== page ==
Hong Kong protests to US over 'made in China' labeling rules

Kyodo News

Posted at Sep 16 2020 10:16 PM

The public pier in Hong Kong’s Central district. Philip Fong, AFP file photo

HONG KONG - Hong Kong on Wednesday officially protested new US labeling rules for Hong Kong-made products, in a bid to resolve the row without recourse to the World Trade Organization.

Commerce and Economic Development Secretary Edward Yau said he lodged the complaint over the "made in China" labeling requirement in a meeting with acting US Consul General Paul Horowitz, requesting that it be withdrawn immediately.

"The US' unilateral and irresponsible attempt to weaken Hong Kong's status as a separate customs territory is highly inappropriate," Yau told reporters.

"Such a move also confuses the market and undermines the rules-based multilateral trading system. We will robustly advance our arguments to defend Hong Kong's interests."

As part of the sanctions issued under an executive order by US President Donald Trump in response to China imposing a sweeping national security law in the territory, Hong Kong-made products for export to the United States will have to bear an origin marking of "made in China" rather than "made in Hong Kong," which according to Yau would damage trade of Hong Kong-made products.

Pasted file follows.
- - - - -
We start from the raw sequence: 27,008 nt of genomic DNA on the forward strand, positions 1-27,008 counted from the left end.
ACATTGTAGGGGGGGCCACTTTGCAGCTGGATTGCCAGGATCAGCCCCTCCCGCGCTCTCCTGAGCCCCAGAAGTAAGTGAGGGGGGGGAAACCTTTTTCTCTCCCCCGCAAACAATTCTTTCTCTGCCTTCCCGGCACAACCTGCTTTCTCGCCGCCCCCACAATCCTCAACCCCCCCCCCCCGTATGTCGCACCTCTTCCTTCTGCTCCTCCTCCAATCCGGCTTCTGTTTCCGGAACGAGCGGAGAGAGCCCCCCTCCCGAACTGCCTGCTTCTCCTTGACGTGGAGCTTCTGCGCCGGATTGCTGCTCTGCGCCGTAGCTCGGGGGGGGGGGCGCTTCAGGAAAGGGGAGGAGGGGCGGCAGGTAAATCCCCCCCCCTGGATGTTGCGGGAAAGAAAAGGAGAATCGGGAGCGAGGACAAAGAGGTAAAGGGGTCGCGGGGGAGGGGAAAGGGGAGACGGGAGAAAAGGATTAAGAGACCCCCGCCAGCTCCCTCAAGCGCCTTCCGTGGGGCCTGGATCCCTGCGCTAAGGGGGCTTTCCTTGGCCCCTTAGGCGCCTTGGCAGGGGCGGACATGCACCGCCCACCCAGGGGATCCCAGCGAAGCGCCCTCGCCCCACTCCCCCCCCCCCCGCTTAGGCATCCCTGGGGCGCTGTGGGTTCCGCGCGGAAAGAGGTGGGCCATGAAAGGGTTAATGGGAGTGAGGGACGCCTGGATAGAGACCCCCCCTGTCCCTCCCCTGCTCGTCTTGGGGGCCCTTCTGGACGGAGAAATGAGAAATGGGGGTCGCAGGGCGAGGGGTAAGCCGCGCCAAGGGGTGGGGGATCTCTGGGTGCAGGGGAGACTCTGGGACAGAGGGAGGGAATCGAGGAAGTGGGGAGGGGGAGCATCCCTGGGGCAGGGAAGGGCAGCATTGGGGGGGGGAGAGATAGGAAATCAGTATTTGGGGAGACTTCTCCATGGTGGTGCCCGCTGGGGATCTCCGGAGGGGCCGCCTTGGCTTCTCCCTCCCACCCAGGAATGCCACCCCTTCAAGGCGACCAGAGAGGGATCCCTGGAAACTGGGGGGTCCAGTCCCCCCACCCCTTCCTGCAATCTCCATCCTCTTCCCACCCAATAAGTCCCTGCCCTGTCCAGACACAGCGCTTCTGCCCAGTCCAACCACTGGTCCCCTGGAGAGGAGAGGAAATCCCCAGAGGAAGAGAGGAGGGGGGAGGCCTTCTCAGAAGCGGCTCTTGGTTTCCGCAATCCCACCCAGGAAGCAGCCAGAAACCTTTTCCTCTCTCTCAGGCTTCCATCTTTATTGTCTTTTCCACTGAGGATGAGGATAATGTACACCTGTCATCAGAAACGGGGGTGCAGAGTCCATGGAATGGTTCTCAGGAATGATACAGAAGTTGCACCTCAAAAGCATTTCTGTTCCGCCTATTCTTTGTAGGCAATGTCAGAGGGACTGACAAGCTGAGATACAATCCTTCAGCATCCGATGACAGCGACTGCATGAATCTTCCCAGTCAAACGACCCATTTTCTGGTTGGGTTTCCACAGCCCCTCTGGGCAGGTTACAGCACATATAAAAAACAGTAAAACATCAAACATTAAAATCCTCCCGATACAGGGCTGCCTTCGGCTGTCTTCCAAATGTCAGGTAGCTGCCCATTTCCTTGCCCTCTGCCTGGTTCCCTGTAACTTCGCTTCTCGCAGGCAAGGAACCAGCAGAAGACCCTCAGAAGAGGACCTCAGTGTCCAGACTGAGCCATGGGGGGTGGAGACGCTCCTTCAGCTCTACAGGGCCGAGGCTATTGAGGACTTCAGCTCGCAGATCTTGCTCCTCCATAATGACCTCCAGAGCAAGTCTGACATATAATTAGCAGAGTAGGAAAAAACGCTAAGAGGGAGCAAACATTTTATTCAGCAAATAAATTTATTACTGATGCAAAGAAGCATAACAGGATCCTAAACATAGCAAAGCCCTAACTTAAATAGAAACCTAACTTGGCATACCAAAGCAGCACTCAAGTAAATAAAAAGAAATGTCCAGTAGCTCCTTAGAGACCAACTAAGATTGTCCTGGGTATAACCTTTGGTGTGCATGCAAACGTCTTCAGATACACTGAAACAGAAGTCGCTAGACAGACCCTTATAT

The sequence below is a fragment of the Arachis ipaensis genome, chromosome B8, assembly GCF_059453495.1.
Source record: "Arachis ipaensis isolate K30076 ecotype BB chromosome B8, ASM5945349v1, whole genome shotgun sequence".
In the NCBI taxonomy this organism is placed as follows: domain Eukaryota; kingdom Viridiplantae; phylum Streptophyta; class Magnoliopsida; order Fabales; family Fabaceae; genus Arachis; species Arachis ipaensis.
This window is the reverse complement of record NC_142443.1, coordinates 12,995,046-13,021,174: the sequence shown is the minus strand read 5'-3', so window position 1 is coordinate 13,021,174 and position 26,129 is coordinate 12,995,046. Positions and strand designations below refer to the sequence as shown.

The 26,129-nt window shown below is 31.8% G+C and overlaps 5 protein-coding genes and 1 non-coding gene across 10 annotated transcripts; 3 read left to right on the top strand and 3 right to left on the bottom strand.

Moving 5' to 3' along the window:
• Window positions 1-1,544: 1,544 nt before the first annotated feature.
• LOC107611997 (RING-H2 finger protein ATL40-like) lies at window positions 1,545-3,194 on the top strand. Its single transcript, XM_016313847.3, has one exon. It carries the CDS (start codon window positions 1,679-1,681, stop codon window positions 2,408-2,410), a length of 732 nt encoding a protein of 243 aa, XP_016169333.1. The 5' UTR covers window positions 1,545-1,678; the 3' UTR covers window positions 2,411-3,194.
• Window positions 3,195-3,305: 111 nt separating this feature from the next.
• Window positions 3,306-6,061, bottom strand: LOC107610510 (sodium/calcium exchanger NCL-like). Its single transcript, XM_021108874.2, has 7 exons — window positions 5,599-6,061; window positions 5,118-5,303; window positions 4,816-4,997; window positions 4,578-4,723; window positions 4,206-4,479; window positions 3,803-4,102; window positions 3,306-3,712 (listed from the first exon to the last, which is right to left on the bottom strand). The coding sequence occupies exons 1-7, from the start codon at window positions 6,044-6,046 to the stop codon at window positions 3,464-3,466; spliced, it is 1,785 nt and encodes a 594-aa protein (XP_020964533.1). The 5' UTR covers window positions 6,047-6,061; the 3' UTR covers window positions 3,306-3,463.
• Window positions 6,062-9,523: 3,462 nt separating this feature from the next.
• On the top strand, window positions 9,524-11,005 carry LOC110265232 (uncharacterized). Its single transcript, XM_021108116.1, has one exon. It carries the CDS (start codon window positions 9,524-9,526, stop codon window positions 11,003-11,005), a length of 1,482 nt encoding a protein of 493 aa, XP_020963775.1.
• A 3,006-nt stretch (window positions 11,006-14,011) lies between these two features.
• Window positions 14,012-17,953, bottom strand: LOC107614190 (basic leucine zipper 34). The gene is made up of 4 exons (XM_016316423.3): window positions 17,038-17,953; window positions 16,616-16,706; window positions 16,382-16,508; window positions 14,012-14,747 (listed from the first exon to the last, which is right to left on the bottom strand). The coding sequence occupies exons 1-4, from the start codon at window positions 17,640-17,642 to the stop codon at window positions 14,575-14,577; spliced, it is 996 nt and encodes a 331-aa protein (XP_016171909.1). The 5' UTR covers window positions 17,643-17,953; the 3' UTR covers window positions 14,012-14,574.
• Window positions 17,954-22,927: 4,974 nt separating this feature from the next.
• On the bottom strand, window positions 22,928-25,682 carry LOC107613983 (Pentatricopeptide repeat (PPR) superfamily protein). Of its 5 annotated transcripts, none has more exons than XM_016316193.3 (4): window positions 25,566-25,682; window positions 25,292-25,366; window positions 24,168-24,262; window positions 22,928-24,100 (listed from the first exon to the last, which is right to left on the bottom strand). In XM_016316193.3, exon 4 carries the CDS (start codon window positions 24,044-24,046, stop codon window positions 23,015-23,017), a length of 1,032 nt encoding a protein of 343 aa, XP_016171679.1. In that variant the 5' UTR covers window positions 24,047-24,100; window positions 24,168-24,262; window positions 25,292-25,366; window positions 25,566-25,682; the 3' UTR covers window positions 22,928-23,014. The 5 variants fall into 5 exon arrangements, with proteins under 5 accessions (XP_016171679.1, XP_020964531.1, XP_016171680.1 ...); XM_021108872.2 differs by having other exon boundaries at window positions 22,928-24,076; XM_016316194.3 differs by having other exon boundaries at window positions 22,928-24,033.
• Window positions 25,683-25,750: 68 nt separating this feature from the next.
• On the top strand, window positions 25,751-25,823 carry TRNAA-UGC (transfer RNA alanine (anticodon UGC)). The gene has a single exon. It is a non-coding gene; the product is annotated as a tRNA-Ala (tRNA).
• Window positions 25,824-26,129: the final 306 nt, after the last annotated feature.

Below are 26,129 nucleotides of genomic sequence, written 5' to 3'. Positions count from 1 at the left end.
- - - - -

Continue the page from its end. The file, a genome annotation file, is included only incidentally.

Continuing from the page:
The original effective date set for Sept. 25 was postponed to Nov. 9.

Yau said a protest letter handed to Horowitz was also forwarded to the Office of the US Trade Representative, to US Customs and Border Protection, and to the Permanent Mission of the United States to the World Trade Organization in Geneva, with a view to solving the matter first at a bilateral level.

"If the US refuses to withdraw the requirement and bilateral discussions fail to reach satisfactory outcomes, the (Hong Kong) government will take action against the US in accordance with the WTO dispute settlement mechanism to safeguard Hong Kong's interests under WTO rules," he said.

No deadline for the United States to respond was set.

Since the former British colony's return to Chinese rule in 1997, Hong Kong has been treated in the WTO as a separate customs territory from the rest of China that enjoys different tariff arrangements when it comes to international trade.

The United States has decided to revoke the special trade status it offered Hong Kong in response to the suppression of a pro-democracy movement that started in 2019 and China's adamant decision to install an anti-subversion law in the territory.